Three rocking brightly coloured boats house a few men each frying fresh caught fish ready to put in a bun for you.  I’ll admit it’s nothing fancy, but it’s a great thing to muck in with locals and tourists alike and enjoy the evening.

Then we spy the ferries that take tourists out on to the waters of the Bosphorous for a joy ride.  We stop in front of one that is due to depart in 2 minutes time and make the snap decision to jump on board.  The cruise lasts ninety minutes and depending on which boat your end up on will take you upriver to the Golden Horn.  The route gives you a wonderful chance to view life in Istanbul from the water as you are actually close enough to survey what’s going on across the waters.  Groups of young boys jump from the shore wall into the waters to cool off, there are weddings set up in several locations and further upstream fisherman enjoying the solitude of the waters.

It’s a truly magical way to enjoy your time in Istanbul.

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But perhaps the most magical thing is watching the sun set over the Grand Mosque at the days end.

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Once you step off the boat the evening continues across the road where kits are flown and the final call to prayer of the day is answered.

Istanbul Overview

As I lay in bed listening to the early morning call to prayer, I say it out loud, the words I’ve been thinking all night.  ‘I’m not going home today’.

I’ve decided I just can’t leave this city after one day.  It wouldn’t be fair to miss out and I’m here now right?  I’ve never changed a travel itinerary like this before, making a snap minute decision like this is just not something I do.  But, as I’ve begun to see in many ways throughout this trip, I’m growing as a traveller.  I think I’m getting better at this.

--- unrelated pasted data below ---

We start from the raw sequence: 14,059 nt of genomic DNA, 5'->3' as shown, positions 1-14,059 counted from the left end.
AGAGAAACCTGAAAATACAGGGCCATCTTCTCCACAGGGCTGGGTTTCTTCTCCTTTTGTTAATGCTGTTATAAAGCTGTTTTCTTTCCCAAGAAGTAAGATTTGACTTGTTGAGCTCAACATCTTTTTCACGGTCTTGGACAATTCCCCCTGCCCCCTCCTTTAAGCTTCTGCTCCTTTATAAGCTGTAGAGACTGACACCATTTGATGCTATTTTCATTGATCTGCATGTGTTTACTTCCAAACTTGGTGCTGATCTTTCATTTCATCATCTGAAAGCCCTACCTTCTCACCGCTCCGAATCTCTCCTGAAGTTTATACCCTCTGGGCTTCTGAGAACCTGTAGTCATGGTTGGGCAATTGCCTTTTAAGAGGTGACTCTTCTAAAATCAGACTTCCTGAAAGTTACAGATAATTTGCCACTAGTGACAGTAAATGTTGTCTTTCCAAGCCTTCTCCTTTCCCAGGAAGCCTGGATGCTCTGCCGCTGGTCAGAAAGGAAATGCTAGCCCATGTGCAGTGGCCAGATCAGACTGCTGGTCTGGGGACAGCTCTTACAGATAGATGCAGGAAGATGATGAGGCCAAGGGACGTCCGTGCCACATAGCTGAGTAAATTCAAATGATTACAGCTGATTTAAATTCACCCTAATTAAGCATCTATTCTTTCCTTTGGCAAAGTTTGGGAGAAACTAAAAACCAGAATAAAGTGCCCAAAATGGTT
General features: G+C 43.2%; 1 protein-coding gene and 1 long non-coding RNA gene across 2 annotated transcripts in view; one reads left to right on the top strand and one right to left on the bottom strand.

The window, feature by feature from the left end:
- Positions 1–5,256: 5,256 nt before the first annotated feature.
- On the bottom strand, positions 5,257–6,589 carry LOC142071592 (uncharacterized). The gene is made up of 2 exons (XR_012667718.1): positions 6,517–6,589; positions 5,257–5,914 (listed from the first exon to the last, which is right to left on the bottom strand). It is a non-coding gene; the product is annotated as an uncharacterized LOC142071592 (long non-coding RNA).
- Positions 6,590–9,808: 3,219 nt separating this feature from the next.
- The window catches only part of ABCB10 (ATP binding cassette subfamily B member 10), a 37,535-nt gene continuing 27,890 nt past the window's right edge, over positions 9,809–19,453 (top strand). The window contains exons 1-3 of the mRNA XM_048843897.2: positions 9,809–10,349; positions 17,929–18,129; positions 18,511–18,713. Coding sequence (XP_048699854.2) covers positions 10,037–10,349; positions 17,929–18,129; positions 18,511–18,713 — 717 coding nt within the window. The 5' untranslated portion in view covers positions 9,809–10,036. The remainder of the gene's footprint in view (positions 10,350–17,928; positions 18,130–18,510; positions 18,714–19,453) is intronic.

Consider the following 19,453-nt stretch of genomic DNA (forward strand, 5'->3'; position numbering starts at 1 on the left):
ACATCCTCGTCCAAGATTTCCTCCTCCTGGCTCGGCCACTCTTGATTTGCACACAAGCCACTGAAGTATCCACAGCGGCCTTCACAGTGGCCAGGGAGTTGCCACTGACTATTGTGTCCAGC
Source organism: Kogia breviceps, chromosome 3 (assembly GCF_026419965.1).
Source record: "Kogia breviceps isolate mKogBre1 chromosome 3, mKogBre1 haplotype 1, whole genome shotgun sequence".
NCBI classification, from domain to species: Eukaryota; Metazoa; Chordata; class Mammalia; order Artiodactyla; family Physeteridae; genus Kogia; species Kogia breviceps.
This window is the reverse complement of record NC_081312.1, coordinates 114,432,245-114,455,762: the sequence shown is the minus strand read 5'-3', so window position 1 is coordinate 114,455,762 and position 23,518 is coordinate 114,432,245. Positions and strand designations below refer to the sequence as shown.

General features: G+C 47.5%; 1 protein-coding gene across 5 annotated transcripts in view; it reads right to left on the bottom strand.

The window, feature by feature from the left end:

So I do.  Easy as that, I rebook my flights, extend my accommodation and now don’t leave til the end of the week, though I’m still not sure that would be enough time to see this city properly.

The Ottoman Empire was one of the largest and longest lasting empires in history.  At its peak, it covered the Balkans, Hungary and the gates of Vienna until it was effectively finished off by World War I and the Balkan Wars.  Originally founded by Greek settlers over 2,000 years ago, it originally went by the name of Byzantium, then Constantinople when the Romans made it the capital of their eastern empire.  Today, it has a population of over 12 million people.

Istanbul is the only city in the world to straddle two continents – Europe and Asia.  It’s a vast metropolis home to a beguiling mix of cultures and traditions.  A magical mix of east and west.  And I don’t quite know where to start exploring it, so I jump on a tourist bus so I can get a good overview of the city first up.

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I felt like my mouth was hanging open for most of the trip, looking this way and that, not sure what to take in first.  The best way for me to explain it is to just show you…

It’s incredible that the place is so crowded but doesn’t feel over-crowded.  And the other thing that stands out is the number of Turkish flags flying everywhere – seems to be a very patriotic city!  From the massive cruise liners docked by the shoreline to the old Fez factory, from grand mosques to the Dombalace Palace on the Asian side, from streets stalls to fishermen and local tradesmen plying their trades on the street – it would take more than a few days to see it all.  But I have to say that a bus tour is a great way to start.